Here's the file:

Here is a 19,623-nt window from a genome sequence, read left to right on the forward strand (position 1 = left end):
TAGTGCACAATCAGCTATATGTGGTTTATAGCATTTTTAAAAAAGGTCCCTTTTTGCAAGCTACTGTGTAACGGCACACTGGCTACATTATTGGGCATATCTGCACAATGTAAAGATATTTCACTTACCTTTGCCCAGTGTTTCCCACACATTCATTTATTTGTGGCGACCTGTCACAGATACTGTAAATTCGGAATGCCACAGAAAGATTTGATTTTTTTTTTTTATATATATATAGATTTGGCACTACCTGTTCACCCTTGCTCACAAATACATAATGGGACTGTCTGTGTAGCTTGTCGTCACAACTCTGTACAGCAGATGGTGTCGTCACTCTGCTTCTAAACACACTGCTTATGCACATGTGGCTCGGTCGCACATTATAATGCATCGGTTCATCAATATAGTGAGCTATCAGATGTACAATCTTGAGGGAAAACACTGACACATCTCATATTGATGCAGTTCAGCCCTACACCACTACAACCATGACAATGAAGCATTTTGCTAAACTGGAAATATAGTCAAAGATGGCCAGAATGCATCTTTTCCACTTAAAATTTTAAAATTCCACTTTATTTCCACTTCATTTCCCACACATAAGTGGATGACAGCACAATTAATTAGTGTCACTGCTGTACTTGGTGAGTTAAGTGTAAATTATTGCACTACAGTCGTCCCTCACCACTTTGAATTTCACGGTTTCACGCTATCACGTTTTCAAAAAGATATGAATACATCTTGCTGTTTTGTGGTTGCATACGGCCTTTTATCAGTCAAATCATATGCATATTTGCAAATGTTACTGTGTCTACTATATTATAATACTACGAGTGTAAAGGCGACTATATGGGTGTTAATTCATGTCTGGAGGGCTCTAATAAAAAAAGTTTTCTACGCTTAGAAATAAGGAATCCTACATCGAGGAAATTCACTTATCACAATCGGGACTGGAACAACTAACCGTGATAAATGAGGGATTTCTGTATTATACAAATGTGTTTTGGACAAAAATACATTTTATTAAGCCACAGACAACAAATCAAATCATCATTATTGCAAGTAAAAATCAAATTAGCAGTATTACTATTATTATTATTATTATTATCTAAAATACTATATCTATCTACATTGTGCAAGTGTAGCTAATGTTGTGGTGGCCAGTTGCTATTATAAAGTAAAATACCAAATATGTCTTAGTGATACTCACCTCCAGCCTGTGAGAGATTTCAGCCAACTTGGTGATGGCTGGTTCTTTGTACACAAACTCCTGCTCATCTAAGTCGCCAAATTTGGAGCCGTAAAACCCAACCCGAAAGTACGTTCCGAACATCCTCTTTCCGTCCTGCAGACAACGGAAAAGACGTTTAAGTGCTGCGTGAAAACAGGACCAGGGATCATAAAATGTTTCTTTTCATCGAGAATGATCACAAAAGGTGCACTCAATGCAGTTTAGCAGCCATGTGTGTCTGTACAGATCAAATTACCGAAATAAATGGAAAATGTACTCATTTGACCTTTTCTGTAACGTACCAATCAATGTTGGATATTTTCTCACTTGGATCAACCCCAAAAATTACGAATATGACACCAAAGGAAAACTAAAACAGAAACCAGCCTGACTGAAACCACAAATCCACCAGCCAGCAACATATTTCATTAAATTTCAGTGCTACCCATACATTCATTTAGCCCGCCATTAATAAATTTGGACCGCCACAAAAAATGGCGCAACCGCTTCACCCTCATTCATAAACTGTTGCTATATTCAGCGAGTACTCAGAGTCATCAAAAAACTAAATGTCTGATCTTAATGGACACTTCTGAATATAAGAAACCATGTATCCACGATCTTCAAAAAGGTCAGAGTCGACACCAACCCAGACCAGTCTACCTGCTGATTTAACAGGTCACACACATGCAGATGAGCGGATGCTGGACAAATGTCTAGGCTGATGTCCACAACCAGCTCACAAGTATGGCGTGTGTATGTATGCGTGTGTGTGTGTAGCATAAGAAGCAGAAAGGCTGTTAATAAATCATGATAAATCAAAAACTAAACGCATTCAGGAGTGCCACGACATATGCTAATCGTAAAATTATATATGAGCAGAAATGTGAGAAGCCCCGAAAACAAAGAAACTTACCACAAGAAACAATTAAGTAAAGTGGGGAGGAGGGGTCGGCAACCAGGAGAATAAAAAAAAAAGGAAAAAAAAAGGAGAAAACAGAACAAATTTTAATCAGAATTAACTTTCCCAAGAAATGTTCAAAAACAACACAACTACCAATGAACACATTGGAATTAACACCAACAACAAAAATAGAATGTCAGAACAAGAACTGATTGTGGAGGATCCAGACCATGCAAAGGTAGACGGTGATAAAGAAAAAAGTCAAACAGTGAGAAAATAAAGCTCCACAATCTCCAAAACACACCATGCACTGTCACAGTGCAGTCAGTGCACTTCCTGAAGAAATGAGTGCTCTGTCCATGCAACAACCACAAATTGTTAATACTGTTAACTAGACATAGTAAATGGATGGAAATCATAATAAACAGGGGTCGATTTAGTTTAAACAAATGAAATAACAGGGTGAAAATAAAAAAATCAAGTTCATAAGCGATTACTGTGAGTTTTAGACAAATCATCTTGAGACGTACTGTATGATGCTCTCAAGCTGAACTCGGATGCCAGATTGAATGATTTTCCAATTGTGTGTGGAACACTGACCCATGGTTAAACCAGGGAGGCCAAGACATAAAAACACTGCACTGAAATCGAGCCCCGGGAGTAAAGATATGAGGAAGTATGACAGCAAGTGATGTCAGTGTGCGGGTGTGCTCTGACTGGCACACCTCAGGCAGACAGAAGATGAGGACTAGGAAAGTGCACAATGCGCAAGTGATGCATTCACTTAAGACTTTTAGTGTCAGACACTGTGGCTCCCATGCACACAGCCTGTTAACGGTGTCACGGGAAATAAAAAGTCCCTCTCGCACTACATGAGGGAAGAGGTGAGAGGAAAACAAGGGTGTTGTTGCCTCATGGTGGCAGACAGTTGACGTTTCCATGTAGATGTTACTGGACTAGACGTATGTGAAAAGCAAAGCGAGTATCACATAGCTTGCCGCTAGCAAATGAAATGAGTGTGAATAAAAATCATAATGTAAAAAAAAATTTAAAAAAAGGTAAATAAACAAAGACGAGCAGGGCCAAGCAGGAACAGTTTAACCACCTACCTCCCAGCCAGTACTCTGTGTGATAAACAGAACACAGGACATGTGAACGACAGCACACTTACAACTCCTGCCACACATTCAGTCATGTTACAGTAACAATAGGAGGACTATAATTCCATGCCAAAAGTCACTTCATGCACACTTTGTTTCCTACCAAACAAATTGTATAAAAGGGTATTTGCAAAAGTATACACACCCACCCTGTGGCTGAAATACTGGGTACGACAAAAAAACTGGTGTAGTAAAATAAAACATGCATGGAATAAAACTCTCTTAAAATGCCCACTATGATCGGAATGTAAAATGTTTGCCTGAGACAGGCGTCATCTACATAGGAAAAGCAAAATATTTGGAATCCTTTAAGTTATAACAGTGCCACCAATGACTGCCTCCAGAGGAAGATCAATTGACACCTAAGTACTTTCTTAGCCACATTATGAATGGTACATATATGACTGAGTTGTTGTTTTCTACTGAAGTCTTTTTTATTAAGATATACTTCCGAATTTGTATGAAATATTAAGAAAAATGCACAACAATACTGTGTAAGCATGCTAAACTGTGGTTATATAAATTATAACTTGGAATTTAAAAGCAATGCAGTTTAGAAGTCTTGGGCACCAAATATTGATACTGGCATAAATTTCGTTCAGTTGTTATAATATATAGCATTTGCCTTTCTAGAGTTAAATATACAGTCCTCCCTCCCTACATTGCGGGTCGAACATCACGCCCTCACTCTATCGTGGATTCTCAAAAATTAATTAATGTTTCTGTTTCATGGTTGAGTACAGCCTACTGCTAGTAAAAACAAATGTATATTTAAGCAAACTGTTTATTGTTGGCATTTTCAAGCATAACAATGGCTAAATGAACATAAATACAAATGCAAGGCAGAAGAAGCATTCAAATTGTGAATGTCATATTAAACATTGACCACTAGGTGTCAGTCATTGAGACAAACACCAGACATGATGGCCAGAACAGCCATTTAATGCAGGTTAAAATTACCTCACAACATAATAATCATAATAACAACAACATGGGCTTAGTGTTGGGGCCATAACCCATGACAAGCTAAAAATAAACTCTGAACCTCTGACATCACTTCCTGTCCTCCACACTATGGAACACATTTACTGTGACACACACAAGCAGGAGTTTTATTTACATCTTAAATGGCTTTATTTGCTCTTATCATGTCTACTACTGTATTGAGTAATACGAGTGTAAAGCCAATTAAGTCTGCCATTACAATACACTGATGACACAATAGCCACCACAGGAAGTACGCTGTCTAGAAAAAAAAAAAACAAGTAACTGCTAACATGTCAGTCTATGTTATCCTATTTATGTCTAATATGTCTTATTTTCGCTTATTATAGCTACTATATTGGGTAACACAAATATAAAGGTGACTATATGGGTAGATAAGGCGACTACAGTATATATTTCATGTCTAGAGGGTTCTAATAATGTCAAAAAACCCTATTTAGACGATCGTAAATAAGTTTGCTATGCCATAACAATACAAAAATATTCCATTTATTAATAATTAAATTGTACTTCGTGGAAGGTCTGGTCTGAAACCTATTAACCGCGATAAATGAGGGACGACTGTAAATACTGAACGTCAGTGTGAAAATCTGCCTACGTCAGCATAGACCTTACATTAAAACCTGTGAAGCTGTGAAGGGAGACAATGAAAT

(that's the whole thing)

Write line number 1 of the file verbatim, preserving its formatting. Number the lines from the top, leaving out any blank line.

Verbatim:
Here is a 19,623-nt window from a genome sequence, read left to right on the forward strand (position 1 = left end):